Timber Bay: helping youth thrive in life
“Teens need healthy connections with safe adults who care about them.” This is the mission Timber Bay set out on when it was founded in 1970. The organization focuses on helping youth “create deep, healthy connections with peers and mentors.” Timber Bay focuses their work on kids who are struggling in different areas, and would benefit from emotional, social, and spiritual support from mentors who want to walk beside them.
There’s a general assumption that these kinds of organizations are found mostly in the inner cities or hurting communities, but the reality is that every town or city has kids who are struggling and need help. Though unknown to many, Buffalo is one of the many locations Timber Bay has planted roots in, offering the mentorship and guidance local youth are needing.
Buffalo Timber Bay
Timber Bay has been in Buffalo since 1996, and Area Director Paul Vorderbruggen has seen the positive and lasting impact it has had on the community and youth throughout the 25+ years he has been with them.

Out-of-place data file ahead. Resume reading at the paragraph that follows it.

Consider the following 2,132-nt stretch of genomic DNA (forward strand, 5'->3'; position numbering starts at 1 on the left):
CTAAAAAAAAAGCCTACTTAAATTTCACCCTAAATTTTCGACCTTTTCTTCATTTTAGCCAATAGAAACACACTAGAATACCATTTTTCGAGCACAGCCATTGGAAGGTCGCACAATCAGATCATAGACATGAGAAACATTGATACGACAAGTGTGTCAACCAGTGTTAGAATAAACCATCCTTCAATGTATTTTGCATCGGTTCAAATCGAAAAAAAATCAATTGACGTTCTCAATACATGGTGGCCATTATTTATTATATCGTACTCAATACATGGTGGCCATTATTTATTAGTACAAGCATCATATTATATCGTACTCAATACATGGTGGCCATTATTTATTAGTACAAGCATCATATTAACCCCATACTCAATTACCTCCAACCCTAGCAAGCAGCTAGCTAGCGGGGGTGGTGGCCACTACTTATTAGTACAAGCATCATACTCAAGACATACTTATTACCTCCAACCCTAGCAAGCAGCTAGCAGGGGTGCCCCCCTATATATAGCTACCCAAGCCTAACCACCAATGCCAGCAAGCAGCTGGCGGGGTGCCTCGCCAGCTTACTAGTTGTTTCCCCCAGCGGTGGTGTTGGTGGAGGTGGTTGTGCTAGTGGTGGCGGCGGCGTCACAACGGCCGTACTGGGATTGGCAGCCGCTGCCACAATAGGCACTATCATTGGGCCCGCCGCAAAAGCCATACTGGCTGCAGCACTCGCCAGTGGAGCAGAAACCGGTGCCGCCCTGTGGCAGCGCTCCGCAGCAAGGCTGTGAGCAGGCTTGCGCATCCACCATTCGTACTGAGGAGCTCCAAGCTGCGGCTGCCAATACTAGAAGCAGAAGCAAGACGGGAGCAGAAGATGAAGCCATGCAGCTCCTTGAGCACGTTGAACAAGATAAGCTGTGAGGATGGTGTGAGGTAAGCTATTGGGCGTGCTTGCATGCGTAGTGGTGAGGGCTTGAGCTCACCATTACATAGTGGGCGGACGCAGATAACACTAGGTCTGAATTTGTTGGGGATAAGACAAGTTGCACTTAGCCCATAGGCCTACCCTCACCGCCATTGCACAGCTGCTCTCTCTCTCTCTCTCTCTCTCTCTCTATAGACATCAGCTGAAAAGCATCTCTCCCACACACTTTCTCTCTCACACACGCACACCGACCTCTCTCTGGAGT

“It was founded with the idea that if a person combines outdoor camping activities with community activities, that would be our impact on kids,” Vorderbruggen said. “These kids are specifically those who are either living in environments or dealing with situations that might put them at risk of dangerous behavior in the future.”
Vorderbruggen saw that, through this, there were more open doors to speak into the life of the kids, and they felt more comfortable speaking with the adult staff in this environment.
“That’s what drew me to it: the whole idea that we can provide these opportunities,” former BHS and Phoenix Learning Academy teacher Ben Harvey said. “The schools can offer a lot of help, but there’s a need to go beyond that and support them, mentor them, and encourage them in ways that the school is limited, because of what a public school can do and what is acceptable as a public educator.”